By Annie Arnone
Teila Coulson put on her jacket, left her dorm room and headed to class. Autumn was just beginning and midterms were fast approaching at the University of Ottawa. As she left her floor, Coulson was pulled aside by a group of her dorm mates, huddled around in the common room looking confused.
“Where do you think you’re going?” one girl asked.
Coulson soon realized that Oct. 22, 2014 was not going to be a normal school day.
On Parliament Hill, just one-and-a-half kilometres from uOttawa campus, a gunman entered the Canadian National War Memorial and killed Cpl. Nathan Cirillo, a Canadian soldier on duty as a Ceremonial Guard, causing a citywide lockdown that the RCMP later declared a terrorist attack.
Phones buzzed as uOttawa security messages updated Coulson and her dorm mates with information. She couldn’t stop thinking about how her friends in other buildings were doing as she waited for any sign that it would be ending soon.
She was frantically trying to remember what to do in case of a lockdown, but couldn’t. The uOttawa administration had never given any indication of the procedure to follow during an active shooting situation.
School lockdowns work to confine students in the event of a threat on campus. The emergency protocol is also done to restrict the suspect within the building, as well as limit what information is released to the public, to prevent mass panic and control outsiders. Many are familiar with the common approach taught in elementary schools and practised multiple times a year: lock all entrances, turn off the lights and hide—anything to give the shooter a false impression of an empty room.
But there are none of these drills in university. Canadian post-secondary institutions, including Ryerson, uOttawa and the University of Toronto, do not have strict lockdown policies within their safety manuals. What they do have, specifically at Ryerson, are “primary responses”: warn others, stay away from doors and move to the nearest room that you feel safe in.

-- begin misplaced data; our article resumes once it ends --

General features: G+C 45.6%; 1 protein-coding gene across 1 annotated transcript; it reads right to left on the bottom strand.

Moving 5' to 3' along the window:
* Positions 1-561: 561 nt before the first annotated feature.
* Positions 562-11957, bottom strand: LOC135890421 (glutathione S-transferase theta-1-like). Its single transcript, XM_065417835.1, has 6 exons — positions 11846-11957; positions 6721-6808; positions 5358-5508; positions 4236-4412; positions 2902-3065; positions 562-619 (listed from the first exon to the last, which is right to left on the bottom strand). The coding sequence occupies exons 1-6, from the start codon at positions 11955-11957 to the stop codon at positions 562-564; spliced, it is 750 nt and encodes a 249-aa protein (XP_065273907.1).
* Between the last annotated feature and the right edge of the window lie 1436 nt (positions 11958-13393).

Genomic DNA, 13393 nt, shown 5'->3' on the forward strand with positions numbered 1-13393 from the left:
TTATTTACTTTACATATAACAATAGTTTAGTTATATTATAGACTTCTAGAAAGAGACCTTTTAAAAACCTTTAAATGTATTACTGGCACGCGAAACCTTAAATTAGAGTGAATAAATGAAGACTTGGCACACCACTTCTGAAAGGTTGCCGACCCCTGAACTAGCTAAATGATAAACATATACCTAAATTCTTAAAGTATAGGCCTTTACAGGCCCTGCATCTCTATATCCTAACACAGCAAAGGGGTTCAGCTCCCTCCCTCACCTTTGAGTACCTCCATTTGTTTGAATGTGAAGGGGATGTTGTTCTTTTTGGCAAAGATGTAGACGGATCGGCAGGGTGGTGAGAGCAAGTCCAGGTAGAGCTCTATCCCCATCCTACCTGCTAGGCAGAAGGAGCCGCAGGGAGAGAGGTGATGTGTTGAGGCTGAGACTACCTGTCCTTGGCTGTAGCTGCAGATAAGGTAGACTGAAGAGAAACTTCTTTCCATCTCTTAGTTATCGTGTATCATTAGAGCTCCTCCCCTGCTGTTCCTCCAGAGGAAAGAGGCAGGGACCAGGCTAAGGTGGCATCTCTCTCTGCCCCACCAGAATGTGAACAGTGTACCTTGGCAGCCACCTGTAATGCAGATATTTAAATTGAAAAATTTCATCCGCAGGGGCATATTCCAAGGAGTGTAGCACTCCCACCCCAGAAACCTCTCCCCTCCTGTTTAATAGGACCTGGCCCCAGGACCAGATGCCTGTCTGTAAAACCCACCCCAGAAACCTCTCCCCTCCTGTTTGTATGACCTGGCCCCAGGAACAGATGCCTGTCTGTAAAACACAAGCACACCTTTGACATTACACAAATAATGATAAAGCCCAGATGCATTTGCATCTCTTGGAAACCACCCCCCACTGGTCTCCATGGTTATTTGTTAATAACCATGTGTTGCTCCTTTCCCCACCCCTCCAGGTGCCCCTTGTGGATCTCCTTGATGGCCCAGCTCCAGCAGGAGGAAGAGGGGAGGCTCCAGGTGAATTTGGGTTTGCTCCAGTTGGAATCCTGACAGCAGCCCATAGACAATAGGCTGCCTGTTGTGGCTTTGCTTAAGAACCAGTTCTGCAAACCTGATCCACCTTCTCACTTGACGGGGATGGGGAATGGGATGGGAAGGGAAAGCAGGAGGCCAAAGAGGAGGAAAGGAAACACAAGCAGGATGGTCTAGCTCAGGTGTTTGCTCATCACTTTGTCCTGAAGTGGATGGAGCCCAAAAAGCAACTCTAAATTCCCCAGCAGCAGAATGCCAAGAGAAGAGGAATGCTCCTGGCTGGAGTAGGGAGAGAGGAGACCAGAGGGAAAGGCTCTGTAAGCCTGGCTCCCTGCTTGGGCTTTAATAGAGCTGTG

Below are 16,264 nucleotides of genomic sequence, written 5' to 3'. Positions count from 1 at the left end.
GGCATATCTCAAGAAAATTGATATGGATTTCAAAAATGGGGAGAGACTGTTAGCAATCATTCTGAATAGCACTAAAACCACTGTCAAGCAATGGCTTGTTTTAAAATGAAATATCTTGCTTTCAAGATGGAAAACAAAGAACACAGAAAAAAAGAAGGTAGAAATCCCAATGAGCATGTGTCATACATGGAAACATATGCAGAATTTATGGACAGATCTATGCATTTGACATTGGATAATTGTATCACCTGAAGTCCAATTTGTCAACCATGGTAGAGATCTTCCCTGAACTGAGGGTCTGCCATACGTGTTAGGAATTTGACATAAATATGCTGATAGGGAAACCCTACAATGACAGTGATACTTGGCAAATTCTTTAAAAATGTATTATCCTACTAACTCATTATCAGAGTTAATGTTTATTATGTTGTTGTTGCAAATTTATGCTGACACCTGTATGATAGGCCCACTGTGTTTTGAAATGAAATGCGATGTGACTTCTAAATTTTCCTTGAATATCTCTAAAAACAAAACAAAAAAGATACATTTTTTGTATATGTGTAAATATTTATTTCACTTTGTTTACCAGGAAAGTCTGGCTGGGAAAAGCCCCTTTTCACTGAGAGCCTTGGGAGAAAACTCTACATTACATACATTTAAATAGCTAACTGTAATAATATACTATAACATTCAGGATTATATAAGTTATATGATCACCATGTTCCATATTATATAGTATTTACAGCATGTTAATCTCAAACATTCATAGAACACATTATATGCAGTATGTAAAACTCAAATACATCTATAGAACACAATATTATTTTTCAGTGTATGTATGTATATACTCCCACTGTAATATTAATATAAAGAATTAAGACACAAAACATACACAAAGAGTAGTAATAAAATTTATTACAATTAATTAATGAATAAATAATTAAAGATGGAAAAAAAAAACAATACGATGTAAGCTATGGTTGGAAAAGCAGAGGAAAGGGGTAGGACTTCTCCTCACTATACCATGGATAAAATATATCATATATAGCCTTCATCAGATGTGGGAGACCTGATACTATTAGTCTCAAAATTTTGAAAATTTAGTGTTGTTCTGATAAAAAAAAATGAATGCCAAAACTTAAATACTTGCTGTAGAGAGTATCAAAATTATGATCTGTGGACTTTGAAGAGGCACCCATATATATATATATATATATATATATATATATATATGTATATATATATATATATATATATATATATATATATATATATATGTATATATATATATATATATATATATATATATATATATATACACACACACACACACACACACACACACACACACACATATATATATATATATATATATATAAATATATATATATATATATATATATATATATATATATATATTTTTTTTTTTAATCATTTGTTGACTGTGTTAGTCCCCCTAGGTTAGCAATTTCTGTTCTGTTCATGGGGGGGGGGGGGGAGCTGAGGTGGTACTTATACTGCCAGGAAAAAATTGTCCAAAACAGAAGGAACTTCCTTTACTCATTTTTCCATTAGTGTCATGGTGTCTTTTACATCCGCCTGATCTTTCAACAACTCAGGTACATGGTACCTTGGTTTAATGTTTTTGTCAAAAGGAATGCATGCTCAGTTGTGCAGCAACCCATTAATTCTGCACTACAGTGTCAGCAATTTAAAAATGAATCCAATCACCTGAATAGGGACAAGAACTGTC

In the Summer of 1999, an Oakham House staff member’s life was threatened. Pat Bennett, the woman in charge of bookings and catering, was held at gunpoint, taped to her chair and robbed in broad daylight by four men who were disguised as construction workers.
The school did not go into lockdown. The incident was only mentioned after the police arrived and the men, who were never identified, fled the scene.
More recently, on April 4, 2014, a shooting near Ryerson’s Pitman Hall left a 25-year-old man dead. Multiple shots were fired and the victim was found inside a black Chevrolet Malibu, riddled with bullets. The residence service desk responded by telling students to stay inside the building.
In her office on the 11th floor of Jorgenson Hall, Tanya Poppleton, manager of security and emergency services at Ryerson, turns to a pillar at the end of the hall and points at it, explaining the measures one should take in the event of a school shooter.
Canadian post-secondary institutions, including Ryerson, uOttawa and the University of Toronto, do not have strict lockdown policies within their safety manuals.
“Find yourself a secure location or hide behind something that is somewhat structurally deep,” she said. “A pillar like that has about three, four feet of concrete.”
Ryerson has a document containing all emergency procedures, including steps to take in the event of fires, bombs and shootings. They call it the Yellow Book. Last modified in October 2015, it’s Ryerson’s guide to potential emergencies. If an armed attacker were to come on to campus, the first step, according to the book, is to “look for your nearest, safest escape.” Students are obligated to familiarize themselves with its contents (Poppleton says that the list of procedures should be in every classroom). However, most seem to be unaware that it even exists.
Alyssa Manalaysay, third-year business management student and previous member of AIESEC Ryerson (a youth leadership group on campus), says she’s never heard of the Yellow Book.